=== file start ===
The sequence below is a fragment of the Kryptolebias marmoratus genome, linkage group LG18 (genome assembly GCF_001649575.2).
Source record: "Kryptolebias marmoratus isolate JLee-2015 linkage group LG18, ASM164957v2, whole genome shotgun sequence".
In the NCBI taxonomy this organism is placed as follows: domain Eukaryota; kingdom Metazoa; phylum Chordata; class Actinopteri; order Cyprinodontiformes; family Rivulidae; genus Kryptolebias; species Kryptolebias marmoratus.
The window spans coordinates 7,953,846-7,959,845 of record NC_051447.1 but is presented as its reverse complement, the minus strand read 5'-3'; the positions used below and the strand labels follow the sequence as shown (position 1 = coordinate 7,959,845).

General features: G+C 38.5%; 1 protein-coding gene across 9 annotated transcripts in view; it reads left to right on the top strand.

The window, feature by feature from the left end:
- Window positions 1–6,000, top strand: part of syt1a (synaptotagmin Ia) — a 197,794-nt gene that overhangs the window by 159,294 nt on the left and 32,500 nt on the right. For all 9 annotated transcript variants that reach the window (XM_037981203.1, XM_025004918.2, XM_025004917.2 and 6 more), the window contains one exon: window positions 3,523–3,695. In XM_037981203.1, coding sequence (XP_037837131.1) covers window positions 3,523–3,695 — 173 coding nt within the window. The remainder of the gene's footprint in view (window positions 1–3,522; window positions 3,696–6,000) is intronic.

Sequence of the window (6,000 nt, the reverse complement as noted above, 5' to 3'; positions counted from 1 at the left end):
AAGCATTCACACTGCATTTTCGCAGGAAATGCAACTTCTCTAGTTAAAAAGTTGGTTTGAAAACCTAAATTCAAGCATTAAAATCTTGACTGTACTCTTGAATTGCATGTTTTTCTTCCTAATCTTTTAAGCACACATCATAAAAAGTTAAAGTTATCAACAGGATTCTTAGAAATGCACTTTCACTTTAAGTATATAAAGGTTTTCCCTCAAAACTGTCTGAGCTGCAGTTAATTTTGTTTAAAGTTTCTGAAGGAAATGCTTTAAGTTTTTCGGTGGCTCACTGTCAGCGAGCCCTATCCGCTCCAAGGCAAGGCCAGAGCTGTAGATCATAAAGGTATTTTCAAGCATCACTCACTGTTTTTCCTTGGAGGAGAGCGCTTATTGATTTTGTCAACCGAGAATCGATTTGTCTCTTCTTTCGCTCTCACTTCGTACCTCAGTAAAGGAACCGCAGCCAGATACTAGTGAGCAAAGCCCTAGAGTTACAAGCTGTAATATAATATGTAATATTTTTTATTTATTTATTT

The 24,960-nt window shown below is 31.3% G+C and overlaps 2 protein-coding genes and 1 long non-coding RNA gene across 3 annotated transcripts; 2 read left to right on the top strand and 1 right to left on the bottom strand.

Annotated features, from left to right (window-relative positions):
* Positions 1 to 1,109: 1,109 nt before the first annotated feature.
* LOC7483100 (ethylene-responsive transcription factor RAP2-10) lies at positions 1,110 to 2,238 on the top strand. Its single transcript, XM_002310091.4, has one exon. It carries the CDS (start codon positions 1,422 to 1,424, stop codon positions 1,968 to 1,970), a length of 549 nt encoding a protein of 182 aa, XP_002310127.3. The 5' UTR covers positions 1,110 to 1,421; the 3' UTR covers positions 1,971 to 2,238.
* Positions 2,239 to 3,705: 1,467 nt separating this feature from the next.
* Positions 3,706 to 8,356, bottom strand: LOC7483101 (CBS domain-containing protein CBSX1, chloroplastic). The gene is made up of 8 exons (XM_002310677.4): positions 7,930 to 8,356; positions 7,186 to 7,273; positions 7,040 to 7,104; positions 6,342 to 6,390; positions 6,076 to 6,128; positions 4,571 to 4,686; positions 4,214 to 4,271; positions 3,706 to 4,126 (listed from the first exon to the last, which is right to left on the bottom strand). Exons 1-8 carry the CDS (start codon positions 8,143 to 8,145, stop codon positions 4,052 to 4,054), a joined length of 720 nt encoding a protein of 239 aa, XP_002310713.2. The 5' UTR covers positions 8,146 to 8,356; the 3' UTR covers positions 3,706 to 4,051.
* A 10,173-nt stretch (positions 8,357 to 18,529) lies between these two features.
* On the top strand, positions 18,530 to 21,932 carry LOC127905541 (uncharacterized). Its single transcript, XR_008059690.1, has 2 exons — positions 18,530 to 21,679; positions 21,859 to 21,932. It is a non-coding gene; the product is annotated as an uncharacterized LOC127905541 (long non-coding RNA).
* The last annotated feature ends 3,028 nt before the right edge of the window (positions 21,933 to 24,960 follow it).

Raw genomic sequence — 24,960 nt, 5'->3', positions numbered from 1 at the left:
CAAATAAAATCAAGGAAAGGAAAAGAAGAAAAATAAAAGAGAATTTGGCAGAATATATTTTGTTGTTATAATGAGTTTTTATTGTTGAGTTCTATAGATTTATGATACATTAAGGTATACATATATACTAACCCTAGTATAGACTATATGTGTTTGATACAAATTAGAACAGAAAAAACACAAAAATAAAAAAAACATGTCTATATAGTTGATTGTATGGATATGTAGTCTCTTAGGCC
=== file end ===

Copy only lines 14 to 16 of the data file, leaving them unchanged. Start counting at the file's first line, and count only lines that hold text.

* Positions 2,239 to 3,705: 1,467 nt separating this feature from the next.
* Positions 3,706 to 8,356, bottom strand: LOC7483101 (CBS domain-containing protein CBSX1, chloroplastic). The gene is made up of 8 exons (XM_002310677.4): positions 7,930 to 8,356; positions 7,186 to 7,273; positions 7,040 to 7,104; positions 6,342 to 6,390; positions 6,076 to 6,128; positions 4,571 to 4,686; positions 4,214 to 4,271; positions 3,706 to 4,126 (listed from the first exon to the last, which is right to left on the bottom strand). Exons 1-8 carry the CDS (start codon positions 8,143 to 8,145, stop codon positions 4,052 to 4,054), a joined length of 720 nt encoding a protein of 239 aa, XP_002310713.2. The 5' UTR covers positions 8,146 to 8,356; the 3' UTR covers positions 3,706 to 4,051.
* A 10,173-nt stretch (positions 8,357 to 18,529) lies between these two features.